Insurance hazard in web gene tests

Posted - March 2010 in Living with HSP - Management & Treatment News

Newspaper Article by PETER HAWKINS

March 14, 2010

THE growth of online DNA testing companies overseas has created a loophole for Australians wanting to discover if they have genetic problems – but not report the results to their insurer.

People have a legal obligation to disclose any information on genetic testing and their family medical history before taking out life and disability cover but the information can only be cross-checked by insurance companies if it has been carried out in Australia.

Members of the National Health and Medical Research Council said insurance companies were concerned as technology became faster and cheaper and the number of people wanting a DNA test rose.

”This is something the insurance industry needs to realise and deal with,” council chairman Ron Trent said.

”The insurance industry wouldn’t want this to happen because people might use the overseas companies, then go and get insurance where they normally might not have been able to. It would skew the system.”

DNA kits are sent to Australia, and customers swab their mouths and return the kits. Professor Trent, head of medical molecular genetics at the University of Sydney, said such kits could cause problems for consumers. He encouraged anyone with a serious medical condition not to rely on the testing.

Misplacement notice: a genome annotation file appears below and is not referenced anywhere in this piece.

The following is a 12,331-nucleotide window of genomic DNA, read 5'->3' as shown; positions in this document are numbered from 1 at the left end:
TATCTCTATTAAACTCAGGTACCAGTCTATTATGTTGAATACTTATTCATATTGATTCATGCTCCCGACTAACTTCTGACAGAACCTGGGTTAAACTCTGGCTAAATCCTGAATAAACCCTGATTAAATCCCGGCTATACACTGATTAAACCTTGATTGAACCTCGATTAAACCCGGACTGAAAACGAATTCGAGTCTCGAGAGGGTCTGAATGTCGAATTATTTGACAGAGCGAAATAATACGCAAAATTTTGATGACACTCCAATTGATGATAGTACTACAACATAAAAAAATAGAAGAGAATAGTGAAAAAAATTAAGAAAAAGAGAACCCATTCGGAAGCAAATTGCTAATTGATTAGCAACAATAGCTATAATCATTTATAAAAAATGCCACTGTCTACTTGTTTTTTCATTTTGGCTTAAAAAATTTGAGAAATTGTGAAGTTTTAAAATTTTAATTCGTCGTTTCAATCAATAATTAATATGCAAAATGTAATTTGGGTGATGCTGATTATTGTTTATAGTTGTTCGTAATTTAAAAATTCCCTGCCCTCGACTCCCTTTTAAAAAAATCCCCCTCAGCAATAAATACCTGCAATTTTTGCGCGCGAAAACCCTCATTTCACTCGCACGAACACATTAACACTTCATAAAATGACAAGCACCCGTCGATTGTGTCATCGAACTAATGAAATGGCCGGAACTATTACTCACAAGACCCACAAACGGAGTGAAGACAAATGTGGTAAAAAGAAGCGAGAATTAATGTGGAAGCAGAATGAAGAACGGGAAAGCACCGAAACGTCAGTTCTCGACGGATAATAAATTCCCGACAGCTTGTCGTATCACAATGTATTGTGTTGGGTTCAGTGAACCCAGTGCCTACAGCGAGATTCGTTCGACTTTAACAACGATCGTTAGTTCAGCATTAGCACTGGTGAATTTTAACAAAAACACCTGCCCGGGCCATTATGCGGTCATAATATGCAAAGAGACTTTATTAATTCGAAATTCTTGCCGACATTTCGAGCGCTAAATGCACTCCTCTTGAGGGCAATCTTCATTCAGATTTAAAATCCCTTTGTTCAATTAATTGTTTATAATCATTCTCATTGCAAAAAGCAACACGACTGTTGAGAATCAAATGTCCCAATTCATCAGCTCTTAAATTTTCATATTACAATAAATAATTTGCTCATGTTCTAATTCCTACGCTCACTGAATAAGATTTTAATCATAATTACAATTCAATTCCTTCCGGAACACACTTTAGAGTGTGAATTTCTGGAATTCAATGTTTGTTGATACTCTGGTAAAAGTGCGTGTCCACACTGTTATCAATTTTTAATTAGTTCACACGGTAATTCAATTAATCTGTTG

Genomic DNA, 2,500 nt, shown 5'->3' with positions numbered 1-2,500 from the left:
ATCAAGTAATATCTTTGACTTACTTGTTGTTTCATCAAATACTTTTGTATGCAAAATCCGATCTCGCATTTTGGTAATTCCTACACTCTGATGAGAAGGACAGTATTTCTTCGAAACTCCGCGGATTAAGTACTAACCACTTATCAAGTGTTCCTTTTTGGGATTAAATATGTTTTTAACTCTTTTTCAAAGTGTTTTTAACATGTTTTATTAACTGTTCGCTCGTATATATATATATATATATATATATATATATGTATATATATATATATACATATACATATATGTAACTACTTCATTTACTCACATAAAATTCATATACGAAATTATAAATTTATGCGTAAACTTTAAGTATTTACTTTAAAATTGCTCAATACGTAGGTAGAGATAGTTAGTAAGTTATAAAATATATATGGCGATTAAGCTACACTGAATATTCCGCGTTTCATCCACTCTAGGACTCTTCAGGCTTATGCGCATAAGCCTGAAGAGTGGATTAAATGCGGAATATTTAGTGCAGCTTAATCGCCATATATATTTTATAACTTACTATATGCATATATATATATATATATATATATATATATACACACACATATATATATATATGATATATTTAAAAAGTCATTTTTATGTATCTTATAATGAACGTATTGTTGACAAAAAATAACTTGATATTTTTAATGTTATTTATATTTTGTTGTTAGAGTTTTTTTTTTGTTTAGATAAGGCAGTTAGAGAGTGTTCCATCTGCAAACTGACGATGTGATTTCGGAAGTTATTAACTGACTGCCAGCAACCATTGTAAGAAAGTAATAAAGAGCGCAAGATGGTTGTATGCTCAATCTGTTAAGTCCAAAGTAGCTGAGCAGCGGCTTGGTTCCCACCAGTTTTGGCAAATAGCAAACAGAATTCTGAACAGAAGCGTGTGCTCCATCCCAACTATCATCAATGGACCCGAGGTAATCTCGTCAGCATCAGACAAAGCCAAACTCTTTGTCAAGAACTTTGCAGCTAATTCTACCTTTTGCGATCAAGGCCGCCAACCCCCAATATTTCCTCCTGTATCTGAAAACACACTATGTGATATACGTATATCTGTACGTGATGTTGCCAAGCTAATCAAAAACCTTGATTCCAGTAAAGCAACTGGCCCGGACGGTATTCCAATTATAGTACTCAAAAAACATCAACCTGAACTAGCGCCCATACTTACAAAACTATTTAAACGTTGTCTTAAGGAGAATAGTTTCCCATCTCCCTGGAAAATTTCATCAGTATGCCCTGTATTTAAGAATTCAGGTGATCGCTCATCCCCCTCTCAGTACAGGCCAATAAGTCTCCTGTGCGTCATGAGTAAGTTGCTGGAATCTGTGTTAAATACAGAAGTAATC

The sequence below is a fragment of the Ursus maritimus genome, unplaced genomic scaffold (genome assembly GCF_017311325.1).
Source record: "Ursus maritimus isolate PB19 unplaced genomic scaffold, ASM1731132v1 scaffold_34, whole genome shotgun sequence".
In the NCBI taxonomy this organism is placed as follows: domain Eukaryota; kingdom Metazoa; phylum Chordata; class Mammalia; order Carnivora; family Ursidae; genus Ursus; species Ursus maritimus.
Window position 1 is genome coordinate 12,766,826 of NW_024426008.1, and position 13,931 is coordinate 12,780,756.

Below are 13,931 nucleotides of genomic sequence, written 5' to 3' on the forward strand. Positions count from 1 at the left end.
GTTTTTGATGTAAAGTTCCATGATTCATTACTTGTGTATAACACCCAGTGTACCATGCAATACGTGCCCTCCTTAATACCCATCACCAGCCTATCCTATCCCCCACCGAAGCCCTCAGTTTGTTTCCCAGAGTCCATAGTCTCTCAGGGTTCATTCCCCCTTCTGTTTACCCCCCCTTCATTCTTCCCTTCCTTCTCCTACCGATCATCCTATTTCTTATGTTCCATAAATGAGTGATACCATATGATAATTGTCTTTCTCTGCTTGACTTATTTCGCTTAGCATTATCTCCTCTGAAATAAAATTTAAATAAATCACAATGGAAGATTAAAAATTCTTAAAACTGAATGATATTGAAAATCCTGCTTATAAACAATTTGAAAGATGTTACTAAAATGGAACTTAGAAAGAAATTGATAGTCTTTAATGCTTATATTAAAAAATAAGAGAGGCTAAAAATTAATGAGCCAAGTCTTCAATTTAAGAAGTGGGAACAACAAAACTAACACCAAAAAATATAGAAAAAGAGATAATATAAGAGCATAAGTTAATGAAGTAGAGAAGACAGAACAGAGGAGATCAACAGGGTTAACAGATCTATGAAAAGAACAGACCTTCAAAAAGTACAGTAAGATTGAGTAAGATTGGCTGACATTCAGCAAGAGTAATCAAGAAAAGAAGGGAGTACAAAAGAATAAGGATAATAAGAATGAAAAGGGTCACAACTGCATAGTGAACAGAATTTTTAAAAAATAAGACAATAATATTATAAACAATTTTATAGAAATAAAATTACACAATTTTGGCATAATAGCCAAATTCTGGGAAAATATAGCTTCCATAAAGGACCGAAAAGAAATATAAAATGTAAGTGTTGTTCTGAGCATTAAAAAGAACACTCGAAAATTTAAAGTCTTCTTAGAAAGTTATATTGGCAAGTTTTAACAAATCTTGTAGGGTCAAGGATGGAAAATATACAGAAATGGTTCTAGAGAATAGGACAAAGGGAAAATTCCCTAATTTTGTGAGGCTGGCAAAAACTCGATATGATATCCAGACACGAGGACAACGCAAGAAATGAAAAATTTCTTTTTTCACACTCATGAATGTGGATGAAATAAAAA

”There is concern that some of these tests are too premature to tell you anything about the health of a person,” he said.

”Bypassing insurance companies is not a good thing because, by bypassing doctors and genetic counsellors, they have the results but they don’t have anyone to help interpret or provide support.”

Margaret Otlowski, professor of law at the University of Tasmania, said being tested overseas would be attractive to those deterred by the financial implications after being tested here. But ”backdoor genetic testing” had accuracy and regulation problems.

”The industry is concerned that people will buy up insurance based on risk the consumer knows about but the insurer doesn’t,” said Professor Otlowski, deputy director of the centre for law and genetics.

”There’s no regulation [on overseas testing] and the worry is that consumers won’t know that.”

The council said a local test that caused insurance to be denied had a positive side.

”If you have a DNA test and you can show the dementia gene in your family hasn’t passed on to you, then [the insurer] can’t do anything because you are no longer at risk,” Professor Trent said.

A spokesman for the Investment and Financial Services Association said that of 455,000 applications for life insurance in 2005 (the most recent data), only eight were refused as a result of a genetic test.

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